American Chimera wants to rise questions on the migration phenomenon while challenging the stereotypes related to the illegal migration from Central America to United States.
Tijuana, Mexico | November, December 2018
Kentucky, USA | April, May 2019
Crossing the wall between Mexico and the US and entering America has become the hope of a new life for different generations of Central American migrants, fleeing from organized crime, persecution and violence.
On the afternoon of December 1st, Mirna, Fabiola, Xinia and Dariella with their children, a small part of one of the caravans that traveled hundreds of miles through Mexico from Honduras, crossed the border wall near its western end on the beach near San Diego. Their plan was to apply for asylum, which, by American and international law, anyone physically present in the US is eligible to do.
But beyond the fence, separating them from the rest of the United States, was a further barbed-wire barrier, and armed Border Patrol agents who warned them that if they proceeded they would lose their right to claim asylum – and threatened to arrest them, presumably for child endangerment, if any children received even a scratch from the barbed wire. So the group of migrants decided to turn back to Mexico. Mexican police return them to the ‘Barretal’ shelter in Tijuana where they have been living ten days resting and organizing the next illegal cross.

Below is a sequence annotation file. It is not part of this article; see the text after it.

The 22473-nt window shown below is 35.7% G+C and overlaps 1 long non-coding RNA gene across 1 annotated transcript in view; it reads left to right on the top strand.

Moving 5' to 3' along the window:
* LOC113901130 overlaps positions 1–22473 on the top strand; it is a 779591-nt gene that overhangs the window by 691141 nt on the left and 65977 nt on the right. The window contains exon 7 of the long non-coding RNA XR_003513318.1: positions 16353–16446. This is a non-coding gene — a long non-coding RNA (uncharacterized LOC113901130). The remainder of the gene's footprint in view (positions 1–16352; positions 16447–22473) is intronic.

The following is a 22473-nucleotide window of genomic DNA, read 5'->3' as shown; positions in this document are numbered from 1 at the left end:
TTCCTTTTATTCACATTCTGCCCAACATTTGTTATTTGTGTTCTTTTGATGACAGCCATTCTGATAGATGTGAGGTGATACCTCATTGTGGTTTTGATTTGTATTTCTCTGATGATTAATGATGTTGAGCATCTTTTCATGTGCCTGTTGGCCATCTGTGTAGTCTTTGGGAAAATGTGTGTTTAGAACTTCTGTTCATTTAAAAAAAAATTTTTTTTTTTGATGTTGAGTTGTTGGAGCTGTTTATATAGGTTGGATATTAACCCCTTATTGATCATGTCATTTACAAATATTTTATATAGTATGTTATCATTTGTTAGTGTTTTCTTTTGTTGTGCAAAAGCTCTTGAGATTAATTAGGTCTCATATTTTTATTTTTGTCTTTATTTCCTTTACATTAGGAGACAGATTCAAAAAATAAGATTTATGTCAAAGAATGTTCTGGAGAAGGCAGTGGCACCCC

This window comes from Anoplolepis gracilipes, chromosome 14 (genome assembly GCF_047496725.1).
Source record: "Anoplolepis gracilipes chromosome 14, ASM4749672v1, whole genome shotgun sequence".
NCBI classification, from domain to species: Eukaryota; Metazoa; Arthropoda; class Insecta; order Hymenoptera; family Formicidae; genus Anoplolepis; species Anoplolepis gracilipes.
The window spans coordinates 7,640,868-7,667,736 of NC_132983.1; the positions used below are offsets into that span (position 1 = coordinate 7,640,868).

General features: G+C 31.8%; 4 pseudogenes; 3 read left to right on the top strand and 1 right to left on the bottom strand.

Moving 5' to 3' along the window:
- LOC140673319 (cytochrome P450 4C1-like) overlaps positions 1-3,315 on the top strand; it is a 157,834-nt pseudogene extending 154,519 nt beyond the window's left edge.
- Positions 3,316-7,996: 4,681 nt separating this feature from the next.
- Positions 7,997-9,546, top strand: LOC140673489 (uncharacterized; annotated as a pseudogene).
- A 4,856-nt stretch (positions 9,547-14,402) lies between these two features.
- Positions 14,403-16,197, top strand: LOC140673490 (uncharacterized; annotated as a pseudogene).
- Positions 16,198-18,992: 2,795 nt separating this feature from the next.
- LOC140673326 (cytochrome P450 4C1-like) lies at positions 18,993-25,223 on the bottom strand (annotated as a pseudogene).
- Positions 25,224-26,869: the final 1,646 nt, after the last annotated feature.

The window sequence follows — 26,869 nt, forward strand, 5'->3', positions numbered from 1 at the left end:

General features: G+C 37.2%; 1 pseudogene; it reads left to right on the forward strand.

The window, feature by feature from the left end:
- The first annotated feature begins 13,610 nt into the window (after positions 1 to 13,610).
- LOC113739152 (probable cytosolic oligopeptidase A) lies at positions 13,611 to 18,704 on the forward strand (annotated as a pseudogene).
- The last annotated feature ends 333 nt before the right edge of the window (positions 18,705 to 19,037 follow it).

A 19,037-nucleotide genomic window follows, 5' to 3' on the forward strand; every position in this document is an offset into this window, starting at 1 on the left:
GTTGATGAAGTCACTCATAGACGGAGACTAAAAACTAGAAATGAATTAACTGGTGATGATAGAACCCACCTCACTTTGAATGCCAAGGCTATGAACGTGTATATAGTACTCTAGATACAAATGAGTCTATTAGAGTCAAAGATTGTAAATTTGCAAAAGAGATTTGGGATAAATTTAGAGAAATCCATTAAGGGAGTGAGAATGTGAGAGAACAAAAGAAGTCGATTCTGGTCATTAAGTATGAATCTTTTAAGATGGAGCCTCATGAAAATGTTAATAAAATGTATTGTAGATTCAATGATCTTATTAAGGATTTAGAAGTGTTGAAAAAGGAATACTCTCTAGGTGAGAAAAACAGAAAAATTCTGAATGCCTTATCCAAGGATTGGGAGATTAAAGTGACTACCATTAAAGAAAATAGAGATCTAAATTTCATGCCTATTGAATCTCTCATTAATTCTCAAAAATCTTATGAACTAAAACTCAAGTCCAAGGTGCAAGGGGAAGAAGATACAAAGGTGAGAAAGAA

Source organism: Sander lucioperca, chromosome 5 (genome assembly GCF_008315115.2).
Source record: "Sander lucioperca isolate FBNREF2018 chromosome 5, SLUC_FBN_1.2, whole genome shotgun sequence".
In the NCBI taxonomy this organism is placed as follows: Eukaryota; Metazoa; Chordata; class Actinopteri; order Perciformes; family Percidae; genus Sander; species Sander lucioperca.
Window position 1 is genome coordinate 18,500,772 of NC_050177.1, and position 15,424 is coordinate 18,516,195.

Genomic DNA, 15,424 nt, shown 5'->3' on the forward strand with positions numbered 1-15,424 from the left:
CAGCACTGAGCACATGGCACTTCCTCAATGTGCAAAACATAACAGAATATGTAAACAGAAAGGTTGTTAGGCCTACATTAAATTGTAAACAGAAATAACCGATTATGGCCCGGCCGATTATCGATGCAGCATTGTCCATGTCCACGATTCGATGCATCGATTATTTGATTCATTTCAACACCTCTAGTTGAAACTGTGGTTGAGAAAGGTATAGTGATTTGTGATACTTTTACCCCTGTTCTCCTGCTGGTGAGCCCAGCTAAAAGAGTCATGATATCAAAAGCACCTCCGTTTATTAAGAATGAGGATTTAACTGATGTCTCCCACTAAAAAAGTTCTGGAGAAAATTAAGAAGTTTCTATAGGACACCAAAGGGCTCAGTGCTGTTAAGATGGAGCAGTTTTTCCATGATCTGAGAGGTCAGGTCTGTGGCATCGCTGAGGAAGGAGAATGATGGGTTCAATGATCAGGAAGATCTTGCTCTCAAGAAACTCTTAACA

Exhausted, after trying the endless procedure to enter legally in the States, the four woman decide to pay a coyote (smuggler) and cross illegally. In San Diego they are filed by the USBP (US Border Patrol) who release them after putting them a monitoring bracelet to the ankle which controls the women 24/7, for an unclear period of time while waiting the results of the asylum requests. All the women with their kids travel to Louisville, Kentucky, where they are hosted by a sponsor connected to the Catholic church, Ms Vonnette, a wealthy historically Republican voter and senior Army officer, who wishes to help migrants.
After a few days living together in Vonnette’s house, Dariella Sinia and Fabiola with their children leave the house and rent a small apartment where they can live all together. Mirna and her family remains with Ms Vonnette, who helps her to fulfill the multiple immigration requirements for the asylum request. Dariella can’t work regularly due to the ankle bracelet and she’s often excluded even from the black market. Fabiola doesn’t have the monitoring ankle bracelet because she was pregnant when entered the States. She sometimes illegally works as a gardener. Sinia found an illegal job as a cleaner for a cleaning service for hotels, but like Dariella she can be fired at any time due to her ankle bracelet. More relatives reached the States in February along with another caravan that travelled from Honduras through Mexico. They joined the women in Louisville and are now living in 13 in the rented apartment.